Some might say, “Why don’t you just keep these college-age stories in the YA category?” Read more “New Adult: A Book Category We Desperately Need”
Hi, spooky ones! While this blog will be mostly horror and fantasy, I think it’s important to take elements from other genre fiction and see how they effectively execute certain elements. Angie Thomas’s The Hate U Give is a Young Adult Contemporary novel about a girl, Starr Carter, who witnesses the death of her unarmed childhood friend, Khalil, at the hands of a police officer.
Warning: This will have spoilers for the book. It will also discuss racism and violence.
Hello, spooky ones!
I recently watched The Wailing, a South Korean horror movie on Netflix directed by Na Hong-jin. It is a gripping movie that warrants a second watch after you’ve completed it. Described as a cross between Se7en and The Exorcist, the story revolves around a bumbling police officer, Jong-goo, who investigates people getting sick from supposedly digesting a supposed mushroom that makes them murder their loved ones while they progressively grow more aggressive and have sores and rashes covering their body. Meanwhile, the residents of Goksung (which means “the wailing”) suspect the illness or curse is caused by a Japanese stranger who arrived in town and allegedly raped a woman who then became sick and began showing up naked in public locations. The situation worsens when the officer’s daughter, Hyo-jin, begins to exhibit a strange personality shift, and the rash appears on her thigh.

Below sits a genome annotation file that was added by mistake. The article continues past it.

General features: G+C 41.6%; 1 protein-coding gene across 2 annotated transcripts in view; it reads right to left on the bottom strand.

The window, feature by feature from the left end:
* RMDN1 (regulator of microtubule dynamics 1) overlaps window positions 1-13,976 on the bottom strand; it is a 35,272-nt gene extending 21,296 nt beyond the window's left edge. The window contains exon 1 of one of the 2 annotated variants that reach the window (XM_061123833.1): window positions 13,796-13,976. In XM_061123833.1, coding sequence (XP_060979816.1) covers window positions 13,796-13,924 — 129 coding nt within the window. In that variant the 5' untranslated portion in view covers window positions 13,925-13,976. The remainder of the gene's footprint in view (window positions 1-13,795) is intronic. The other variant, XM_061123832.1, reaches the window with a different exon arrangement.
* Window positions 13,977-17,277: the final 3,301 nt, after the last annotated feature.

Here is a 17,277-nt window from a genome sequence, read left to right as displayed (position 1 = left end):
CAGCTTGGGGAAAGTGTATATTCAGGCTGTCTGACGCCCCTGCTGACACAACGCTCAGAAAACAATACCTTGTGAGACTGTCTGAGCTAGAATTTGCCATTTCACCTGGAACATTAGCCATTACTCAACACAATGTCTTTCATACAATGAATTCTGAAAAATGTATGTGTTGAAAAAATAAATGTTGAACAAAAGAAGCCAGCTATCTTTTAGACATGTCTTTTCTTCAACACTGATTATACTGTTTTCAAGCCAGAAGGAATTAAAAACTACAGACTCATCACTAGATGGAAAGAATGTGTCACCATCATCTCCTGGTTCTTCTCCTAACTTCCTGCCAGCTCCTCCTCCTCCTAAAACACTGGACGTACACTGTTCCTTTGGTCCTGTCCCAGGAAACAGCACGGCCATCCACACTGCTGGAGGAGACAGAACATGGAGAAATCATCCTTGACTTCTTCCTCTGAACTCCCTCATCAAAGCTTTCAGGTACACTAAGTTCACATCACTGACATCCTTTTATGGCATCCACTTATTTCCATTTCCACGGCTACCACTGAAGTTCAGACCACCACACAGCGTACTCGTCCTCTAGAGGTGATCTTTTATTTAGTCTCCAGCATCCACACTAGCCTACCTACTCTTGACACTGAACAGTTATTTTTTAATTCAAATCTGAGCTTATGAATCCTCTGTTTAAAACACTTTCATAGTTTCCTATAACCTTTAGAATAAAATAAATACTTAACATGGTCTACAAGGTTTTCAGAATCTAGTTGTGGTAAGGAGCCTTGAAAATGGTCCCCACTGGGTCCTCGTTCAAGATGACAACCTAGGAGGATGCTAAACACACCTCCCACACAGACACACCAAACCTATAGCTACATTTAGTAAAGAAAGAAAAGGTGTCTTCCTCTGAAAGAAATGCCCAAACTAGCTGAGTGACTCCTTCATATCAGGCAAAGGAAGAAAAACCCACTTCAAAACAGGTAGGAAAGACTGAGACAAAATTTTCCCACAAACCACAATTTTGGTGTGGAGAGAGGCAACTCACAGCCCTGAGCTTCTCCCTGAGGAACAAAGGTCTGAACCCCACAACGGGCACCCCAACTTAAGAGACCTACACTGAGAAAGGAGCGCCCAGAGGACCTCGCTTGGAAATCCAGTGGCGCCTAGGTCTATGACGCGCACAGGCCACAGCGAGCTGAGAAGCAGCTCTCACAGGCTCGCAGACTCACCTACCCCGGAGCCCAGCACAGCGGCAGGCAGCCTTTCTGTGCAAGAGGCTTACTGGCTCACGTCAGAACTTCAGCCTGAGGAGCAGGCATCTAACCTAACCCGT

Just to be clear, I highly recommend you watch the movie first because I am going to talk about the ending in great detail. Trust me, the runtime looks like a lot, but just when I thought the movie was ending, and there were about thirty minutes left, I was excited. I wanted the film to keep going. Also, I will discuss insinuations about sexual abuse and historical instances of widespread rape through coerced sex work. So, be careful.
Hello, spooky ones!
In my previous post, I spoke about the differences between plot and story. Plot is what happens in the story; story is what your characters want and what impedes them, either externally or internally (typically both). If your character fails to overcome, there will be a consequence, which sets the stakes.
Here, I will give you a tip for how to know your story, and that’s to figure out the three C’s: cannibalism, cats, and chocolate. Just kidding! Character, Conflict, and Consequences. This will also come in handy if you need to summarize your story briefly in, for example, a query letter, since these function as the core of your story.
Okay, spooky ones. I’ve noticed when some writers, even those who teach writing, speak about plot or story, they tend to use these terms interchangeably. However, I’m here to tell you something important:
Story and plot are not the same!
“So then, creepy one,” you ask, “what’s the difference?” Here it is, bats and ghouls:
Story: What your characters want, and what gets in their way. What gets in their way and creates the conflict can be an internal or external force, typically both that dovetail at some point.
Plot: What happens in the story. Read more “Writing: Plot vs. Story”